Case Study of a TNC – GlaxoSmithKleine

GlaxoSmithKline is the world’s second largest research and pharmaceutical company with 99,000 employees worldwide. It is a transnational corporation, operating and delivering service in more than one country. It produces consumer products as well as prescription products, such as Lucozade, Ribena and Horlicks. GlaxoSmithKline made £7.8 billion in profits in 2007. It has a presence in 99 cities in 39 different countries.

GSK is a UK based franchise based in Brentford, London. It also has US headquarters based in ‘Research Triangle Park’, the US’s larges research park, in North Carolina. But the company relies on research and development which is a sub department of the wider corporation with major headquarters in South East England in Greenford, Stevenage, Harlow, Ware and Beckenham, Verona in Italy, Zagreb in Croatia, Evreux in Les Ulis in France, the above stated Research Triangle Park, Laval in Quebec and various in Pennsylvania. Its consumer products division is based in Moon Township, Pennsylvania. With further R&D centres being introduced in India. Its prescription products are manufactured in the UK, France, the US, Jurong, Ireland, Poland, Italy and Romania and is consumer items in Maidenhead in the UK, Ireland, Ontario, South Carolina, New Jersey, St. Louis, Missouri and Kenya.

GlaxoSmithKline’s R&D department compiles research in to treating and preventing diseases. It mostly takes place in economically developed countries such as the UK and in the US as of the level of educated people available to work in the quaternary industry. Research takes around 12-15 years and costs over £500,000,000 to discover and develop a new medicine or vaccine. They are the only pharmaceutical company prioritize the development and research of medicines and vaccines for the World Health Organization’s three priority diseases: Malaria, HIV and tuberculosis. They also produce prescription drugs for infections, depression, skin conditions, asthma, heart and circulatory disease and cancer and vaccines. They are also looking for new treatments for other neglected diseases. More than 1300 of their research scientists aim to investigate preventative causes. They have 19 R&D projects targeting diseases normally found in the developing world, likely in an attempt to show they are not just market with the greatest wealth.

Potential new drugs are known as ‘New Chemical Entities’, discovered by mass screening different chemicals against a target to see if it is modified by the drug. If it is found to be successful it will then be assessed for its safety, toxicity and ‘pharmokinetics’ (what happens to the drug when it is administered). The potential drug may also be compared against marketed medicines. It will then be subject to clinical trials. However GKS claim that sometimes animal testing is necessary in research as without it, they would be unable to save so many lives as they do. They claim that they replace animals with other methods where appropriate, reduce the number of animals by means of new methods ad technologies and eliminate or minimise pain and distress where possible. 98% of studies are conducted on rodents or rabbits, with only 2% being inclusive of fish, ferrets, pigs, dogs, cats and primates. They have a strong animal welfare policy and animas are given the same basic rights as most pets.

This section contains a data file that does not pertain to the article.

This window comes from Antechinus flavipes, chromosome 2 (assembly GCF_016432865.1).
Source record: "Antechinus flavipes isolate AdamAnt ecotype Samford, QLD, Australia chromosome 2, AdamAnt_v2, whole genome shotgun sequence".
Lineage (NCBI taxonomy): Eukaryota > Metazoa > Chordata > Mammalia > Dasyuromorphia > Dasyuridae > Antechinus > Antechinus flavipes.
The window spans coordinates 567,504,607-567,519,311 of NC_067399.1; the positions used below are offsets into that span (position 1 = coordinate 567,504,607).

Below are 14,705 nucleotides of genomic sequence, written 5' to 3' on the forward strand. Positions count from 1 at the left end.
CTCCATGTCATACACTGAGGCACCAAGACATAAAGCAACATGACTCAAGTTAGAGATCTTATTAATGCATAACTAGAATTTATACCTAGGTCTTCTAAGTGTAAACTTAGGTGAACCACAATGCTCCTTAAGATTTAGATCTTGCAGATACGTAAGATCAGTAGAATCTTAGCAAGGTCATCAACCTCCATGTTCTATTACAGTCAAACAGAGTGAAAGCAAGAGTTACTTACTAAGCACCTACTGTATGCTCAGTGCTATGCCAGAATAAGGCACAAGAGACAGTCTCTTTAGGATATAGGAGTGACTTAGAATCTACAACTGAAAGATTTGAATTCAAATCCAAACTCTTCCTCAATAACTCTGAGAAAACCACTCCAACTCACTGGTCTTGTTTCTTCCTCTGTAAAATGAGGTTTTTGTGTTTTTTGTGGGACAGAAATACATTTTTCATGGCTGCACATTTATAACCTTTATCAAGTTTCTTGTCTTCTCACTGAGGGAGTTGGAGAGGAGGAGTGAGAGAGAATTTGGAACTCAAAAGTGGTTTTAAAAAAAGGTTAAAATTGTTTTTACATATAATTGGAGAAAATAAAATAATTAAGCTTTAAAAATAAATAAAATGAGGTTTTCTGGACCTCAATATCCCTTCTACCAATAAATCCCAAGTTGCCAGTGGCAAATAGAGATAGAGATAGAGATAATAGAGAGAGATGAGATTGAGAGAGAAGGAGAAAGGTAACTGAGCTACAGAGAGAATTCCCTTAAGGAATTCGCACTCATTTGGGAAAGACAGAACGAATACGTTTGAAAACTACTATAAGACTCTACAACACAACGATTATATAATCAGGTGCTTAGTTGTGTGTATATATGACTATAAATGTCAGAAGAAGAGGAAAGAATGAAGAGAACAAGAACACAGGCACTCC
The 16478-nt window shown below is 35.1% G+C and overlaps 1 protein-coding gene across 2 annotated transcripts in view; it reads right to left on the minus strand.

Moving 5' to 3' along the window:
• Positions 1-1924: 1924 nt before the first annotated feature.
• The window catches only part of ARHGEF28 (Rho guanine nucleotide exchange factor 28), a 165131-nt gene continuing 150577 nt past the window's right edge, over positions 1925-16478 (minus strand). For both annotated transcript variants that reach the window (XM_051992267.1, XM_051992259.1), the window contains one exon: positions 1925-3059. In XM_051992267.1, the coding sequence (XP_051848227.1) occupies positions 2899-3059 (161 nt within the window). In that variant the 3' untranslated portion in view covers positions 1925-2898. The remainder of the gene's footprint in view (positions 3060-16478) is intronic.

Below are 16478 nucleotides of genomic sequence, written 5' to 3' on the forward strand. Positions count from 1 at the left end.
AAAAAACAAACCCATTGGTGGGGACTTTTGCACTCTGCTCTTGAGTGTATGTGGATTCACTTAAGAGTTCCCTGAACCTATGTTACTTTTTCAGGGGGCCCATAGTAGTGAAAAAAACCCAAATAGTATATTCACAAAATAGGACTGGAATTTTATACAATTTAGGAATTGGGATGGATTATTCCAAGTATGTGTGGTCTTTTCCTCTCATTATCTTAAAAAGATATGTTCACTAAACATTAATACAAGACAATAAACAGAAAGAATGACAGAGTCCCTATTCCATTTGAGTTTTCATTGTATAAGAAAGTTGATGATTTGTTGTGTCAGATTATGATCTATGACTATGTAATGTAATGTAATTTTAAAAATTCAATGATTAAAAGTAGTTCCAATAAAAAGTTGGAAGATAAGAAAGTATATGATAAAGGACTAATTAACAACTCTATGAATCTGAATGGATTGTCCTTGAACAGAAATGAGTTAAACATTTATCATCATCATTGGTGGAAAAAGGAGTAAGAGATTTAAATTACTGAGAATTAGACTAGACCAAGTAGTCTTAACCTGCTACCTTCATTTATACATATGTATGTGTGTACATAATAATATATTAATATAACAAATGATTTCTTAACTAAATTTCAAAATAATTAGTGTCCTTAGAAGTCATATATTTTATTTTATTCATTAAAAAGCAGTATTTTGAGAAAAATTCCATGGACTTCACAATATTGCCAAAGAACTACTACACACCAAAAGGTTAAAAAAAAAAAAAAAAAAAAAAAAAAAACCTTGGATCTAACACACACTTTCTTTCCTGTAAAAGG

When the drug goes to clinical trials, it will first be administered in phase I to healthy volunteers, often being accompanied with a placebo to prevent bias, observing it’s interaction with the body and it’s interaction with other medicines. The secondary phase encompasses administering it to patients with the illness which the drug is designed to treat. These trials are to determine the correct dosage whilst still examining safety. Phase three encompasses all the gathered data, and is an important phase which needs to be completed before regulatory agencies will approve it. Trials of medicines still continue after being approved for marketing for further safety.

GSK have factories based in central and eastern Europe with major manufacturing sites in in France, Pennsylvania and Zebulon in the US, Puerto Rico, Singapore, Ireland, Poland, Italy and Romania along with plants at Irvine, Ware, Montrose, Barnard Castle, Crawley, Worthing and Ulverston in the United Kingdom. The European correlation of these plants is evident, especially that in the United Kingdom. This is for two reasons, it is where it is based and to get inside trade barriers to reduce exporting fees. Similarly with the plants in the US to reduce shipping cost for a higher profit margin. They claim that factories were located with the price of workers in consideration, such as their move from France to Poland in 2007. Another thing considered in choosing location is the diversity of works, which they tout as being perfect. As one of their strategic policies in 2008 was to grow a diversified global business

Another part of their diversification policy is encompassed by their following statement: that “We are diversifying our business to create a more balanced product portfolio and move away from reliance on traditional ‘white pill / western markets’. We are investing in key growth areas such as Emerging Markets, Japan, Vaccines and our Consumer Healthcare business” The key thing to take from this is that they are switching the supply of their policies from the largely western developed market to the emerging ones in new developing countries. This is done by expanding the product range, from largely ones which are diseases of affluence in developed countries, to the neglected ones in developing countries.

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  • Tom

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